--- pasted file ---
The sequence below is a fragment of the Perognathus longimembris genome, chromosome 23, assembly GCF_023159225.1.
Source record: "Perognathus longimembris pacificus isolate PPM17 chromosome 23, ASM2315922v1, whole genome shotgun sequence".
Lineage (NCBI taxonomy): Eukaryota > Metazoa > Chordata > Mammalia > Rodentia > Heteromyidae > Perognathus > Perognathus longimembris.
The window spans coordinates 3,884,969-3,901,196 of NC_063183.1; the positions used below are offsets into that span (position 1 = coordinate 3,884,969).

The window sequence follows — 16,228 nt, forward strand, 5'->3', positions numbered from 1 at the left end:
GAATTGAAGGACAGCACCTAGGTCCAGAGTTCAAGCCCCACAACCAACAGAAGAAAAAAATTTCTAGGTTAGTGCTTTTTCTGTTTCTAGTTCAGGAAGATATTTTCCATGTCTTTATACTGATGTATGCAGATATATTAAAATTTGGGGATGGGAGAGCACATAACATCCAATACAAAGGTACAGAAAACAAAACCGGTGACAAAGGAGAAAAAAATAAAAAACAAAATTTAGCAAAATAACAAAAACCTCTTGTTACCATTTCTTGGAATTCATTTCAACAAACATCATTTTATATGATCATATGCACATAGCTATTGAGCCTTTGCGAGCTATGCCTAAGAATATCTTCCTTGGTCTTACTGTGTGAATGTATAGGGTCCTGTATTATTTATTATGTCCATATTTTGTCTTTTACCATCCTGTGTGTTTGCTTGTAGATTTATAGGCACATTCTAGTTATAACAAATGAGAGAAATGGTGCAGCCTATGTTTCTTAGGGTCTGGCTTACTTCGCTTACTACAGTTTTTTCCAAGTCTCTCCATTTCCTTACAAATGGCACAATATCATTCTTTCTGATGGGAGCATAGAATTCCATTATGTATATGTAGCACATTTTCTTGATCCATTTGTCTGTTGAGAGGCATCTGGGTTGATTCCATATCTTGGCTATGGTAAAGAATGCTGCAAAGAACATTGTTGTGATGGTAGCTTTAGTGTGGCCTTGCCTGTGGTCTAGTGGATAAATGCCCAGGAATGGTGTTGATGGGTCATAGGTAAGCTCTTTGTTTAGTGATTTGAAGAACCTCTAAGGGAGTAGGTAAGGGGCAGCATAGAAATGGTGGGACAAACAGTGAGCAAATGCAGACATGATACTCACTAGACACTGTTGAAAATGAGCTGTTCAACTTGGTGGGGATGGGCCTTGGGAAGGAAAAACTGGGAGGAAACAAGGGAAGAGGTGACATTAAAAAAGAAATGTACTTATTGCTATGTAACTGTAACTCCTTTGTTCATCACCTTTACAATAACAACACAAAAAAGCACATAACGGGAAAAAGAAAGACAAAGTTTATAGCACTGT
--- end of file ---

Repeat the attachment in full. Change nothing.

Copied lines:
The sequence below is a fragment of the Perognathus longimembris genome, chromosome 23, assembly GCF_023159225.1.
Source record: "Perognathus longimembris pacificus isolate PPM17 chromosome 23, ASM2315922v1, whole genome shotgun sequence".
Lineage (NCBI taxonomy): Eukaryota > Metazoa > Chordata > Mammalia > Rodentia > Heteromyidae > Perognathus > Perognathus longimembris.
The window spans coordinates 3,884,969-3,901,196 of NC_063183.1; the positions used below are offsets into that span (position 1 = coordinate 3,884,969).

The window sequence follows — 16,228 nt, forward strand, 5'->3', positions numbered from 1 at the left end:
GAATTGAAGGACAGCACCTAGGTCCAGAGTTCAAGCCCCACAACCAACAGAAGAAAAAAATTTCTAGGTTAGTGCTTTTTCTGTTTCTAGTTCAGGAAGATATTTTCCATGTCTTTATACTGATGTATGCAGATATATTAAAATTTGGGGATGGGAGAGCACATAACATCCAATACAAAGGTACAGAAAACAAAACCGGTGACAAAGGAGAAAAAAATAAAAAACAAAATTTAGCAAAATAACAAAAACCTCTTGTTACCATTTCTTGGAATTCATTTCAACAAACATCATTTTATATGATCATATGCACATAGCTATTGAGCCTTTGCGAGCTATGCCTAAGAATATCTTCCTTGGTCTTACTGTGTGAATGTATAGGGTCCTGTATTATTTATTATGTCCATATTTTGTCTTTTACCATCCTGTGTGTTTGCTTGTAGATTTATAGGCACATTCTAGTTATAACAAATGAGAGAAATGGTGCAGCCTATGTTTCTTAGGGTCTGGCTTACTTCGCTTACTACAGTTTTTTCCAAGTCTCTCCATTTCCTTACAAATGGCACAATATCATTCTTTCTGATGGGAGCATAGAATTCCATTATGTATATGTAGCACATTTTCTTGATCCATTTGTCTGTTGAGAGGCATCTGGGTTGATTCCATATCTTGGCTATGGTAAAGAATGCTGCAAAGAACATTGTTGTGATGGTAGCTTTAGTGTGGCCTTGCCTGTGGTCTAGTGGATAAATGCCCAGGAATGGTGTTGATGGGTCATAGGTAAGCTCTTTGTTTAGTGATTTGAAGAACCTCTAAGGGAGTAGGTAAGGGGCAGCATAGAAATGGTGGGACAAACAGTGAGCAAATGCAGACATGATACTCACTAGACACTGTTGAAAATGAGCTGTTCAACTTGGTGGGGATGGGCCTTGGGAAGGAAAAACTGGGAGGAAACAAGGGAAGAGGTGACATTAAAAAAGAAATGTACTTATTGCTATGTAACTGTAACTCCTTTGTTCATCACCTTTACAATAACAACACAAAAAAGCACATAACGGGAAAAAGAAAGACAAAGTTTATAGCACTGT